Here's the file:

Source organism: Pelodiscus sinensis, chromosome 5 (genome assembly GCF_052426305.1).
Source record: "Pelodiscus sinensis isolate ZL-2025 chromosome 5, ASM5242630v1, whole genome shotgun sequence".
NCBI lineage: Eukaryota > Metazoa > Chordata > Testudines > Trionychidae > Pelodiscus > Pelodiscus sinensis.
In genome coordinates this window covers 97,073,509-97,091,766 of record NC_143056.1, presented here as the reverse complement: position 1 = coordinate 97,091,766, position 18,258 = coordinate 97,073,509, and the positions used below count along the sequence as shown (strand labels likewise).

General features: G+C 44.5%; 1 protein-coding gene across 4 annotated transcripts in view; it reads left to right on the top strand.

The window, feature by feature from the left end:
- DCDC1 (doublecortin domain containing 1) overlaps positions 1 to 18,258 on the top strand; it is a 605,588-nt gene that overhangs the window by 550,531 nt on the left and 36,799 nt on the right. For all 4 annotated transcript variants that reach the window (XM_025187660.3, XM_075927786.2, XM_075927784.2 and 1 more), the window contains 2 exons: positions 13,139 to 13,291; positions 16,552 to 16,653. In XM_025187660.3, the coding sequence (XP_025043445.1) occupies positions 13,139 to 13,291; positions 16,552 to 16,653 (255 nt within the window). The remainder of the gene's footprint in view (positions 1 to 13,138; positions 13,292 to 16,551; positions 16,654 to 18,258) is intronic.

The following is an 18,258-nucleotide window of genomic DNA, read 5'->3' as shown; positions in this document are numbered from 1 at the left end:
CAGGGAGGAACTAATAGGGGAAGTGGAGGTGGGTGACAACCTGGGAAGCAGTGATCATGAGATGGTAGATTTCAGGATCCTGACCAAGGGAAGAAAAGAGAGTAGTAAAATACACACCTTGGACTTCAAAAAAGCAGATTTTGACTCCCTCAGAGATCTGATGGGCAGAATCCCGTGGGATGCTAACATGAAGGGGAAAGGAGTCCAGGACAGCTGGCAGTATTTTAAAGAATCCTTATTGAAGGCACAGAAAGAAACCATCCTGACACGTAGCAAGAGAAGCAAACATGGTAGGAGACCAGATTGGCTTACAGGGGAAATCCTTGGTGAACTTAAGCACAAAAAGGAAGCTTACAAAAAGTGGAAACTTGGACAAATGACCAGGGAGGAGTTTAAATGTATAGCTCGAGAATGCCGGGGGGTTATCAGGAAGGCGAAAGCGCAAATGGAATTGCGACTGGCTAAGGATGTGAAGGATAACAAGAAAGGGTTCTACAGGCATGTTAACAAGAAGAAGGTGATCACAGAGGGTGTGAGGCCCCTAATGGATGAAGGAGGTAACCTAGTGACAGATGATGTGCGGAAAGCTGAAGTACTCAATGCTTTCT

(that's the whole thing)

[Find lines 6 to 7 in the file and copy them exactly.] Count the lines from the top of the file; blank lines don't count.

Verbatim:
The window, feature by feature from the left end:
- DCDC1 (doublecortin domain containing 1) overlaps positions 1 to 18,258 on the top strand; it is a 605,588-nt gene that overhangs the window by 550,531 nt on the left and 36,799 nt on the right. For all 4 annotated transcript variants that reach the window (XM_025187660.3, XM_075927786.2, XM_075927784.2 and 1 more), the window contains 2 exons: positions 13,139 to 13,291; positions 16,552 to 16,653. In XM_025187660.3, the coding sequence (XP_025043445.1) occupies positions 13,139 to 13,291; positions 16,552 to 16,653 (255 nt within the window). The remainder of the gene's footprint in view (positions 1 to 13,138; positions 13,292 to 16,551; positions 16,654 to 18,258) is intronic.